By Retired Air Force Col. Greg Eanes
Past Public Relations Officer, AMVETS Department of Virginia
AMVETS Collinsville Post #35, Virginia
The death of Gen. Norman Schwarzkopf has surfaced an emotional well to a time over 20 years ago when I was a young Air Force Capt. serving as the Escape and Evasion (E&E) Intelligence Officer on the Special Operations Command-Central (SOCCENT) staff during Operations DESERT SHIELD and DESERT STORM, now commonly referred to now as Gulf War I.
I saw Gen. Schwarzkopf twice during the war and once afterwards. He came for a command visit shortly after SOCCENT established its headquarters at King Fahd International Airport, outside of Daharan, Saudi Arabia in August 1990. I had never worked for him before and had no prior knowledge of this man. He came through and shook hands with a few of the command staff. He was very quiet and made no speeches or pep talks. He reminded some of us, in his appearance, of NBC’s Today Show weatherman Willard Scott. The visit was uneventful and admittedly I was not overly impressed at that time. That would soon change.
Around November, I was on a coordination visit to his headquarters in Riyadh. I stopped to visit Air Force Capt. Fritz Baier, an old friend, who was working with Iraqi Air Defense threats and periodically briefing ‘the Bear,’ as Gen. Schwarzkopf came to be known. While walking with Fritz to the main operations-intelligence center, we saw ‘the Bear’ with his security detail leaving and walking at a fast clip toward, what I inferred, another meeting to coordinate the details of the forthcoming liberation of Kuwait. There was a singleness of purpose and commitment in his face this time. He was all business and one could tell that he was 'in command,' detailing directions to one of his staff officers as they walked. I knew at that time I had a unique, momentary snapshot of a historical figure, during a historical event and I relished the moment. Seldom do we have such opportunities.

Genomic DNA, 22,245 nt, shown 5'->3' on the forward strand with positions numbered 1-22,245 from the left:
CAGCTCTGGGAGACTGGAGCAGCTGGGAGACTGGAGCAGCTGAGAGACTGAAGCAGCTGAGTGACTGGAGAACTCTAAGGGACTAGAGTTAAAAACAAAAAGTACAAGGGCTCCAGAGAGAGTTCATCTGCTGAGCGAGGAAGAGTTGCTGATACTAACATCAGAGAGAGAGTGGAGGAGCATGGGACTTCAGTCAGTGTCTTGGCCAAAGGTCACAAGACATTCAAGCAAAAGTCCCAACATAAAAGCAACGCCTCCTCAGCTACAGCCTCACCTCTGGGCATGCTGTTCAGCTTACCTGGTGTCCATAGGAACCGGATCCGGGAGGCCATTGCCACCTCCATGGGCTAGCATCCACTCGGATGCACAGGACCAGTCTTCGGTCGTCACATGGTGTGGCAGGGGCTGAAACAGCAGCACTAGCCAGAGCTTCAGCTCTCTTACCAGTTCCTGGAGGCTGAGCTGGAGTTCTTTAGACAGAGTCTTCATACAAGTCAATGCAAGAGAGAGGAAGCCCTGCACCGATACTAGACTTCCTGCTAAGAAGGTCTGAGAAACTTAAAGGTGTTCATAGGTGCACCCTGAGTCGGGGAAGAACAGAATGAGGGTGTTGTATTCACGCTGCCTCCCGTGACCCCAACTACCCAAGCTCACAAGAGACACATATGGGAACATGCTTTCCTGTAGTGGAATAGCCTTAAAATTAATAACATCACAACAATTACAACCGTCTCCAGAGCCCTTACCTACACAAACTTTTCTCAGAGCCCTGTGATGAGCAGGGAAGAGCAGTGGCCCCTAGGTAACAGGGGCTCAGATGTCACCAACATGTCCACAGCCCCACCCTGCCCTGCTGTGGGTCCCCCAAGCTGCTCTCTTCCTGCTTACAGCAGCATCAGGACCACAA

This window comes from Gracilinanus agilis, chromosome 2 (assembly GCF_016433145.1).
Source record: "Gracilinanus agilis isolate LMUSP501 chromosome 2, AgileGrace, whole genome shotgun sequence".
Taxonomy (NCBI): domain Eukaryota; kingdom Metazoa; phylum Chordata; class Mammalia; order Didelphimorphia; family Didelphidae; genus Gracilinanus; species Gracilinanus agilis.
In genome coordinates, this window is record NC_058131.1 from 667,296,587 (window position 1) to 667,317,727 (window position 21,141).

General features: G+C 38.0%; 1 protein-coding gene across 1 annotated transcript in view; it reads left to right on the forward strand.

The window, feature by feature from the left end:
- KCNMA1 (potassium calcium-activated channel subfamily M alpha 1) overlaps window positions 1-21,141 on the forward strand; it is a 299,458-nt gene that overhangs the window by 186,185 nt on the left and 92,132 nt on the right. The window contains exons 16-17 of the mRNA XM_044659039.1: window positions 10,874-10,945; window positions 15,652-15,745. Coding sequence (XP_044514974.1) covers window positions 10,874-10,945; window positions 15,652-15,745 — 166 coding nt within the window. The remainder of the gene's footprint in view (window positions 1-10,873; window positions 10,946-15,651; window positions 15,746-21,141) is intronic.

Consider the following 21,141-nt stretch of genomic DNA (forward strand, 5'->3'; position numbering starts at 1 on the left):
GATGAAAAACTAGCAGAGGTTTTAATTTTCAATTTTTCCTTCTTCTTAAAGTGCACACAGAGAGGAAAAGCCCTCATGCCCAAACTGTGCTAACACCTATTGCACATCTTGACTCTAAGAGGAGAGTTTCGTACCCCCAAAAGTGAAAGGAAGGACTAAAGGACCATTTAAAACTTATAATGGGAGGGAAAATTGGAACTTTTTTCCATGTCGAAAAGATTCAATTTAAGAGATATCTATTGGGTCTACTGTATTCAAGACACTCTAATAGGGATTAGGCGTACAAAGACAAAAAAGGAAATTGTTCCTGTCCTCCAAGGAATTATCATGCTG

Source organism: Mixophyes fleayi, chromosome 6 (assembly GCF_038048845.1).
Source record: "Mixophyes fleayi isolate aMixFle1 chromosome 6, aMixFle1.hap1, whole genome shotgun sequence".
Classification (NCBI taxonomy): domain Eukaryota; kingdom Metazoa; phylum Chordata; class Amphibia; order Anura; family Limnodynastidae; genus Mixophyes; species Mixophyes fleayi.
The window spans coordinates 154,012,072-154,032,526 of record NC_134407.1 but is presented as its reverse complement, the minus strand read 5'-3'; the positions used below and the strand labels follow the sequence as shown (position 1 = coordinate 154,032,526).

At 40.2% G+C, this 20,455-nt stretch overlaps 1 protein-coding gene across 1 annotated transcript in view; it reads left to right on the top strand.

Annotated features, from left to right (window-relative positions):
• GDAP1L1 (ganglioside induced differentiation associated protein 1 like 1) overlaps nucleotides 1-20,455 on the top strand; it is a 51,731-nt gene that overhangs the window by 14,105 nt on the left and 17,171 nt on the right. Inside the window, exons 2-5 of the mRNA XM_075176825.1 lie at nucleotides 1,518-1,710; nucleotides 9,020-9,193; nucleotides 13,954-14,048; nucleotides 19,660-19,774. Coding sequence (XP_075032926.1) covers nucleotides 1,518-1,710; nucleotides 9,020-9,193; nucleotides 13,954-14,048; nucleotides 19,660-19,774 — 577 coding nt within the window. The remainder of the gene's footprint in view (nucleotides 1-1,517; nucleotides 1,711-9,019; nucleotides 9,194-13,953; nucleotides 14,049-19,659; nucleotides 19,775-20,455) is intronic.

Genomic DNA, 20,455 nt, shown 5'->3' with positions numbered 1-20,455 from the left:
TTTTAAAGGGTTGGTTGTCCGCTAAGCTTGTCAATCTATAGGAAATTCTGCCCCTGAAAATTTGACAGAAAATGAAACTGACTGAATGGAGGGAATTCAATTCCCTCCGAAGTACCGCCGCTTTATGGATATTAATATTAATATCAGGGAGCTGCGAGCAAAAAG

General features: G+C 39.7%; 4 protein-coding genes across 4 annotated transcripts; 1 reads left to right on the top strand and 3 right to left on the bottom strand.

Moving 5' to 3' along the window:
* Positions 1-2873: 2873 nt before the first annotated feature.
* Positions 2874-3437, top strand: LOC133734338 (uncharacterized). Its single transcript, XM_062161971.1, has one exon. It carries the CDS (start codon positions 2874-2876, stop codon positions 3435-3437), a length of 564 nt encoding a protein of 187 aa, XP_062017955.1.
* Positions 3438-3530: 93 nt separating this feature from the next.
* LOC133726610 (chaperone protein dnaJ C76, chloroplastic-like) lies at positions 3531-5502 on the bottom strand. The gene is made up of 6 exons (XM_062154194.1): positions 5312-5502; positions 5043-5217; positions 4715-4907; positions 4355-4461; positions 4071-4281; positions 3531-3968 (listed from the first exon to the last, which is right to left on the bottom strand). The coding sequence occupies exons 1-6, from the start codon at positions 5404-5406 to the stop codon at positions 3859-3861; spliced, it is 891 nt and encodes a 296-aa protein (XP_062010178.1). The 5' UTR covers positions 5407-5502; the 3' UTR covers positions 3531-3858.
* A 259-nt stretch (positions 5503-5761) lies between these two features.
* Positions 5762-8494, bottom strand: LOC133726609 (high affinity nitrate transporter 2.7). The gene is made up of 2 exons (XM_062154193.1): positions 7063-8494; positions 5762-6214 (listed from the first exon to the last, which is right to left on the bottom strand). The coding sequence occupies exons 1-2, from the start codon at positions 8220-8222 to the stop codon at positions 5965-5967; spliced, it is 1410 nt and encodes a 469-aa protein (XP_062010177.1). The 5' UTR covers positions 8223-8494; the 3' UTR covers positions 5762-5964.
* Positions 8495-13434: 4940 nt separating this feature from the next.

SOCCENT staff was scheduled to brief ‘the Bear’ just after Christmas. I was to brief him on our E&E activities, including our re-introduction of the ‘Blood Chit’, a World War II-era E&E tool that was phased out after Vietnam. We did a dry run in anticipation of his visit, but his trip was cancelled at the last minute. Just before combat operations started, he signed the ‘Blood Chit’ authorization.
Gen. Schwarzkopf was part of a triumvirate of our wartime leaders – the others being President George H.W. Bush and Joint Chiefs of Staff Chairman Gen. Colin Powell. We had great faith and a soldier's love for all three men. During the first phase of Air and Special Forces operations, we eagerly tuned in to his daily press briefings. It was through these televised briefings that we came to better know this man. His uncanny briefing skills and an adept handling of the press endeared him to his troops and the nation. We came to love him as our ‘Eisenhower.’ Our conflict was a war of liberation of a people who were suffering under the occupation of a modern fascist regime. Our staff included our World War II allies: British and Australian forces. For many of us, it was a ‘great crusade’ akin to the liberation of Western Europe in World War II. The Kuwaiti Government in Exile and Kuwait Resistance (with whom we worked) even designated the day of victory as ‘V-G Day’ or Victory in the Gulf Day. When we finally entered Kuwait City, crowds greeted us as we witnessed scenes reminiscent of the newsreel images of the 1944 liberation of Paris. It was exhilarating. The campaign was a textbook operation.
Lee Greenwood's "Proud to Be An American" was Gen. Schwarzkopf's favorite song. It was played by him and other subordinate commanders when they announced the start of the liberation of Kuwait to their staff members. It was a time when we were all 'proud to be an American' and Gen. Schwarzkopf was partially responsible.
I last saw Gen. Schwarzkopf at a bookstore in Washington, D.C., after his memoir was published in 1992. Fritz and I went to get a copy. We stood in line to get it autographed. We were both in uniform. The bookstore folks stated that Gen. Schwarzkopf would not pose for photos due to time limitations. We passed our camera to a bystander to take our photo as we were at the table. ‘The Bear’ seemed very happy to see ‘his troops’ and took the time to ask us questions about what we did in the war. When he saw the camera, he stopped everything to stand and pose with us for a photo. He was very gracious and appreciative of our service. That too was a moment to remember. I am honored to have served in his command.